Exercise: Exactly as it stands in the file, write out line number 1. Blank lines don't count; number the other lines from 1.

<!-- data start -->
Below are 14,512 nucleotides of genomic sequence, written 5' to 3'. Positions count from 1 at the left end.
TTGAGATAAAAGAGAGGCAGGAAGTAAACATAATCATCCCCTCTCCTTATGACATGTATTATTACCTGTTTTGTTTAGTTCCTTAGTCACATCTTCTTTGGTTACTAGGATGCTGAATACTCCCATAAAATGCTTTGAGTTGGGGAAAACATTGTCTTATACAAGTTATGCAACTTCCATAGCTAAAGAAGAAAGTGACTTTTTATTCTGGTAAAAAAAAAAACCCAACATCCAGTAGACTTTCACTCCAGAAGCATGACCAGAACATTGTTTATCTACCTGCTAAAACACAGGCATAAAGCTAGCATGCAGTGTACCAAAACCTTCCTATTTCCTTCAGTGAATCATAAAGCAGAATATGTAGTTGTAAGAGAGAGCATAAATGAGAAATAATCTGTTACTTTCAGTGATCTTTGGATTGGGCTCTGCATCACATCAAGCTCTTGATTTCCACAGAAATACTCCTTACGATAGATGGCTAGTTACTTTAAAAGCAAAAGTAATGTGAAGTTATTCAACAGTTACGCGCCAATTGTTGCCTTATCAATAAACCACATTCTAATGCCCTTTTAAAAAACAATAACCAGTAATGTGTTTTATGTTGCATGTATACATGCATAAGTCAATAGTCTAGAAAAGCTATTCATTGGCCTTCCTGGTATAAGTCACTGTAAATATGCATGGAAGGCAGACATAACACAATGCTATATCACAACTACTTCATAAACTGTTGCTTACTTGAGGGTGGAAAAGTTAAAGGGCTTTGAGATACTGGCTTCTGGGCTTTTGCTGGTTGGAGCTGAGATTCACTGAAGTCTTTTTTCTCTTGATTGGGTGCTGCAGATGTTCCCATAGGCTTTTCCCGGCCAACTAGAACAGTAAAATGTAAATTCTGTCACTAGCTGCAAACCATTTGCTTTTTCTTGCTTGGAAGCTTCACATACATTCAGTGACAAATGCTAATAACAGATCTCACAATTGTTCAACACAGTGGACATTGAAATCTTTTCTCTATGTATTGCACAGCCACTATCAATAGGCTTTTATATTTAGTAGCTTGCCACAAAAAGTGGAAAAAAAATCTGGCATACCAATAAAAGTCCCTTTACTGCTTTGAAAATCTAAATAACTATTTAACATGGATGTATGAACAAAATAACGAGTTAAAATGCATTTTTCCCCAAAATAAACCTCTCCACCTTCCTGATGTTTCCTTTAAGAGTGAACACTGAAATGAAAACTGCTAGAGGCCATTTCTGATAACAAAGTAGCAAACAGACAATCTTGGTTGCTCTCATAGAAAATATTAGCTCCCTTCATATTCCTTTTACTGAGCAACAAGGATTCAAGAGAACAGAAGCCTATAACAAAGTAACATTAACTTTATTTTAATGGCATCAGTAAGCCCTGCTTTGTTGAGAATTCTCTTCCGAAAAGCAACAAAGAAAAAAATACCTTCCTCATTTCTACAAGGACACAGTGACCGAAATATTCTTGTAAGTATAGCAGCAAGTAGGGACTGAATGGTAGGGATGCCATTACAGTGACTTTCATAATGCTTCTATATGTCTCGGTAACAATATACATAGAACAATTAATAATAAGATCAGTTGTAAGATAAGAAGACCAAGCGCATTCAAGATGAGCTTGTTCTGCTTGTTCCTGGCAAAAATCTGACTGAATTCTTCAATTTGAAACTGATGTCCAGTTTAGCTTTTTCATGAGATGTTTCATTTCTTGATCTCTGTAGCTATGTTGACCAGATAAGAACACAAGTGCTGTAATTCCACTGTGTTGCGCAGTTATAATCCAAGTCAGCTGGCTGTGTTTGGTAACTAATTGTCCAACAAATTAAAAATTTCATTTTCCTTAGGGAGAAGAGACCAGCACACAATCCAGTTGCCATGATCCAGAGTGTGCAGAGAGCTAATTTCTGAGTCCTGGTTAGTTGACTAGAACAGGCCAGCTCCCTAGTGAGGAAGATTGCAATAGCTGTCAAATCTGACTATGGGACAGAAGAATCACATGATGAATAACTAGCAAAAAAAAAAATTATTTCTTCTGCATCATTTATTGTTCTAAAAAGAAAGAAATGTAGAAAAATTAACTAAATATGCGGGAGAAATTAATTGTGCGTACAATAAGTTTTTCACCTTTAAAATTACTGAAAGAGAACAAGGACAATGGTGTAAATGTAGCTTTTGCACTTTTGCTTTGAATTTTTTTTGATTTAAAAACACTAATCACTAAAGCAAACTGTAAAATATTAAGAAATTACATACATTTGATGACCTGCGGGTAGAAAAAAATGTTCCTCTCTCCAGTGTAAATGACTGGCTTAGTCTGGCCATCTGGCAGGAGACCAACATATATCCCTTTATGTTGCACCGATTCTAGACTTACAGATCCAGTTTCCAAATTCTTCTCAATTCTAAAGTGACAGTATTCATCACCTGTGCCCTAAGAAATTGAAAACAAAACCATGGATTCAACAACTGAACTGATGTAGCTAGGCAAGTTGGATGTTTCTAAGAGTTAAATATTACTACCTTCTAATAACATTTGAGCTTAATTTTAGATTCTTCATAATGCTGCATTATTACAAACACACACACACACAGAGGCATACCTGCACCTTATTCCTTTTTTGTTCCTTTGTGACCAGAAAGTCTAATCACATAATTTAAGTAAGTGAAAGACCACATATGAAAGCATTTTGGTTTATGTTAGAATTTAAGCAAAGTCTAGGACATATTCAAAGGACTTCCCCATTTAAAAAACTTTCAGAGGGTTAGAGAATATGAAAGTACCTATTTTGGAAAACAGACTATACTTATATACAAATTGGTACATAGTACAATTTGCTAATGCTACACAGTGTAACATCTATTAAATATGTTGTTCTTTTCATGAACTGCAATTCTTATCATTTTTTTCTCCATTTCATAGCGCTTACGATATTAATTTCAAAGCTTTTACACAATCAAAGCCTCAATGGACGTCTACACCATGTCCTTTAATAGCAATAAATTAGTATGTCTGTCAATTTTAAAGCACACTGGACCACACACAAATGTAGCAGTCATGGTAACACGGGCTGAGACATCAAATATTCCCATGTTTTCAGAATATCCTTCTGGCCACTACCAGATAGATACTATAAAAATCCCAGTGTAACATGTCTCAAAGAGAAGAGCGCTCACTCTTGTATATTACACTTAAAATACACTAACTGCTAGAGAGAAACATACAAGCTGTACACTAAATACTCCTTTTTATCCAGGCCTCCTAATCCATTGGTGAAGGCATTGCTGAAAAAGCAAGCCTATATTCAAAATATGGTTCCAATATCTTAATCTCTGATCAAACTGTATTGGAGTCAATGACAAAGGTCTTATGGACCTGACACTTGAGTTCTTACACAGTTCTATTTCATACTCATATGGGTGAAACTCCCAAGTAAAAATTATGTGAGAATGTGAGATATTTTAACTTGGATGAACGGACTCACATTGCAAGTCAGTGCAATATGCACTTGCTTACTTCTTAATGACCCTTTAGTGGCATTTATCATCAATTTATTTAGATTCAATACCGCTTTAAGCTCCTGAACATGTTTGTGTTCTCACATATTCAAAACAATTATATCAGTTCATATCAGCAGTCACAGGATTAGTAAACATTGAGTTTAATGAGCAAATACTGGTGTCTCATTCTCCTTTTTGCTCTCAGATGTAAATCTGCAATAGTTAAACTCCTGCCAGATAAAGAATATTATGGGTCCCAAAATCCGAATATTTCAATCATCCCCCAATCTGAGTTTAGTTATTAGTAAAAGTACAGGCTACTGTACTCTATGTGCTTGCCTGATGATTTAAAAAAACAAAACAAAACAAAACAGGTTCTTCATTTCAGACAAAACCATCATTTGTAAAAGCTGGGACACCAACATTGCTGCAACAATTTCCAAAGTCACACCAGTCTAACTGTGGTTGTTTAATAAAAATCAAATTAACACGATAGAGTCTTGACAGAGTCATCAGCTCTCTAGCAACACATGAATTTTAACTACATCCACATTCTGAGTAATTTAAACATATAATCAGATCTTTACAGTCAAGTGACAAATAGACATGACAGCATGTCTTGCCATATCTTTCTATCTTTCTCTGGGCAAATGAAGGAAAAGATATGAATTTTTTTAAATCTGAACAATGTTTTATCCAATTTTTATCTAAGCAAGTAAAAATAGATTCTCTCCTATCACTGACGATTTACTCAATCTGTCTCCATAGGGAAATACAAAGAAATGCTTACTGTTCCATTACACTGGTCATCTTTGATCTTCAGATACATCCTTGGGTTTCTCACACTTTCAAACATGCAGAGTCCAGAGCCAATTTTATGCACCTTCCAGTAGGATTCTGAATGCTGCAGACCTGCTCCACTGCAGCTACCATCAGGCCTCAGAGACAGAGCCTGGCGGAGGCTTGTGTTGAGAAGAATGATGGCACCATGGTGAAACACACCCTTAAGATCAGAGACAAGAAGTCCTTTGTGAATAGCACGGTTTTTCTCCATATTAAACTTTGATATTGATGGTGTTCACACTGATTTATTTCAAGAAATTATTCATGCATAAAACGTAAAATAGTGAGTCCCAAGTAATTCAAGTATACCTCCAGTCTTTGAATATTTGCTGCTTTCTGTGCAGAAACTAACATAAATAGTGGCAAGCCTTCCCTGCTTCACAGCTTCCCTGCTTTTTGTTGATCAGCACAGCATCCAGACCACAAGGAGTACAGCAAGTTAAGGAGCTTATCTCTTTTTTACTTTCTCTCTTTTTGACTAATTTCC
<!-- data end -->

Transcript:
Below are 14,512 nucleotides of genomic sequence, written 5' to 3'. Positions count from 1 at the left end.